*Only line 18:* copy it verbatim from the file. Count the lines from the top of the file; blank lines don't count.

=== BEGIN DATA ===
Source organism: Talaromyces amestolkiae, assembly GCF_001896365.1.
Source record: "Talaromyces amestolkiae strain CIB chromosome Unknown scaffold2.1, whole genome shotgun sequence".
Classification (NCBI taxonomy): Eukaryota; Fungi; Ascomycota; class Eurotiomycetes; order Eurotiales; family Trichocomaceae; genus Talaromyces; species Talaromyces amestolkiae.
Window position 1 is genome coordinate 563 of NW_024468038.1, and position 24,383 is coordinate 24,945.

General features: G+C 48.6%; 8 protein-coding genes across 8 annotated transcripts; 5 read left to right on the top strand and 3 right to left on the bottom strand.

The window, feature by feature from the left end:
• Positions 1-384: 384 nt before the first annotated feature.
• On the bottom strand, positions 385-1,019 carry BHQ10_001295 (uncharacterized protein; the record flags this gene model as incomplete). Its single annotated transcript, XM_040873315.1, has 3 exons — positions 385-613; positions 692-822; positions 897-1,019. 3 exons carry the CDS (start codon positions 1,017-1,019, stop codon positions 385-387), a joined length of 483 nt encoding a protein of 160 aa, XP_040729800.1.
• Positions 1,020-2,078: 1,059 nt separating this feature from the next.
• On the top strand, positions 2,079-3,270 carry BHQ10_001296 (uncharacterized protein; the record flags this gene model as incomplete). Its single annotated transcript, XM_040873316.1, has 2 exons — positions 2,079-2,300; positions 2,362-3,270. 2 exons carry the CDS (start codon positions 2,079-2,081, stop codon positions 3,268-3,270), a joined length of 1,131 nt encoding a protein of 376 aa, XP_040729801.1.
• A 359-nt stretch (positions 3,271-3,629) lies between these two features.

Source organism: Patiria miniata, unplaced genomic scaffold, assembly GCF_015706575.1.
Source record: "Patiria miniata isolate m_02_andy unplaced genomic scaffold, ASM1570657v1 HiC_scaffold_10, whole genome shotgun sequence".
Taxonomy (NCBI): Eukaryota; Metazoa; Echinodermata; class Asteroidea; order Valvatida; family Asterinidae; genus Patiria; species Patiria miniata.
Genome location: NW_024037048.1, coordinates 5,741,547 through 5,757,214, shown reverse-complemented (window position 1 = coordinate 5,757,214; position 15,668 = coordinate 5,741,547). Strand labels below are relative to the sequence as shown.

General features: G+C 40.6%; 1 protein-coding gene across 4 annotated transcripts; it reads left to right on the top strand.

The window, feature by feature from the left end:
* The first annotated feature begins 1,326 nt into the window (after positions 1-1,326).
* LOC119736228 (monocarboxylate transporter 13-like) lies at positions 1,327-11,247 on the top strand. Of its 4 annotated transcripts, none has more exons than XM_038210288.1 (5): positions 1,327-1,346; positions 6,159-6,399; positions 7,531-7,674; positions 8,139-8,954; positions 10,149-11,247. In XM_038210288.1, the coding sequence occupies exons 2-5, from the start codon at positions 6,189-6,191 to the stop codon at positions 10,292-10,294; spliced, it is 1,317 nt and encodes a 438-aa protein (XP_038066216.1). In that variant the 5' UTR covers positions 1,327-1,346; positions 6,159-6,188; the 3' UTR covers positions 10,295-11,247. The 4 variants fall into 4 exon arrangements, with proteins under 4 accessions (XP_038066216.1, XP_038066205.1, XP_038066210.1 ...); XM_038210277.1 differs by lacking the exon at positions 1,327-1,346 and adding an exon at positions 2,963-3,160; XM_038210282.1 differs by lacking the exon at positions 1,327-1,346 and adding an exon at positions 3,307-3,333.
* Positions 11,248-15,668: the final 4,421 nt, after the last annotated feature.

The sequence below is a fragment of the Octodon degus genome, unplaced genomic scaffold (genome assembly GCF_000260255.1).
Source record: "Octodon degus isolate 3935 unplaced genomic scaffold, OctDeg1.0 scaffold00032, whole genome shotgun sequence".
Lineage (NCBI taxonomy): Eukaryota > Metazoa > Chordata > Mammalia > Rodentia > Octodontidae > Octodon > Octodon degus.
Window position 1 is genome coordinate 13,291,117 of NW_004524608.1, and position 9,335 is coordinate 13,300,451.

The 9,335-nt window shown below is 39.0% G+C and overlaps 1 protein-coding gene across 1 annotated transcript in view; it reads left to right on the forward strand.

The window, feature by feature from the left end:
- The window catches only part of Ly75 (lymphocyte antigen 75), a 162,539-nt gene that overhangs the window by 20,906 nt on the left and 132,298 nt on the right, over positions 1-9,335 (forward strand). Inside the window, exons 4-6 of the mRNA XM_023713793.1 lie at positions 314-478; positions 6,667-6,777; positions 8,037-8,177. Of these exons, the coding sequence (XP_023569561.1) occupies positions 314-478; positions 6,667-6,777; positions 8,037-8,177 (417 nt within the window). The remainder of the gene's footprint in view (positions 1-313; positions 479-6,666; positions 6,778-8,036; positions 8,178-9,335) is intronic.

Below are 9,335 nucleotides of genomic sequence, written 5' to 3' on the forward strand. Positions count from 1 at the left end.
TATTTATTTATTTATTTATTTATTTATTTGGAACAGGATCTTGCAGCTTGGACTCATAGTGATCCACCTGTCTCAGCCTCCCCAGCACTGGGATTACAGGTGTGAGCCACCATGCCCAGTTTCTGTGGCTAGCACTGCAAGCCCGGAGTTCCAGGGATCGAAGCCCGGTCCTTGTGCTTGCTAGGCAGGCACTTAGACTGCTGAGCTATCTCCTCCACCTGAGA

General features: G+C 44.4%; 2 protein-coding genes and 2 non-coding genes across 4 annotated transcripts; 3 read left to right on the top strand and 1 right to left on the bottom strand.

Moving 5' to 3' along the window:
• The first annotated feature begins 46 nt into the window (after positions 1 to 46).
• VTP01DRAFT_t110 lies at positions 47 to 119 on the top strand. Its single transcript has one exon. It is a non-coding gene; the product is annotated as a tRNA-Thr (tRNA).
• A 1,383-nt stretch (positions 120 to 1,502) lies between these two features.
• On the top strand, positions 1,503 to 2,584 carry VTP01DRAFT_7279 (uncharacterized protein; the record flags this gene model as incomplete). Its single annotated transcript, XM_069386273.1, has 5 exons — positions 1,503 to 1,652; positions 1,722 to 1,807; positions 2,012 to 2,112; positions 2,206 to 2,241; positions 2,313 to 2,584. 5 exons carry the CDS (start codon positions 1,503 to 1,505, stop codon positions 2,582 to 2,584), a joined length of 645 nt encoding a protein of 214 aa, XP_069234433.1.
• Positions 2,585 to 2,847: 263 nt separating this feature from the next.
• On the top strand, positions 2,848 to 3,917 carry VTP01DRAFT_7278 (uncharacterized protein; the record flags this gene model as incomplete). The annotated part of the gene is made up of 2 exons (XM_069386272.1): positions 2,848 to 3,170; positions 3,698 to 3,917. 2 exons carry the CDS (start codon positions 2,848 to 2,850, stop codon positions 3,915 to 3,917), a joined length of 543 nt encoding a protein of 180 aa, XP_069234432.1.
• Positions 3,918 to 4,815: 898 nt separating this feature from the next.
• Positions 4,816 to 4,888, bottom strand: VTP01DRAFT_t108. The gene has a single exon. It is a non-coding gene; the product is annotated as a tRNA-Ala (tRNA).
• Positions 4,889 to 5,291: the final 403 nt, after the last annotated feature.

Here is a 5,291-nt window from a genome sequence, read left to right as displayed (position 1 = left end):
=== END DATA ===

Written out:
* The first annotated feature begins 1,326 nt into the window (after positions 1-1,326).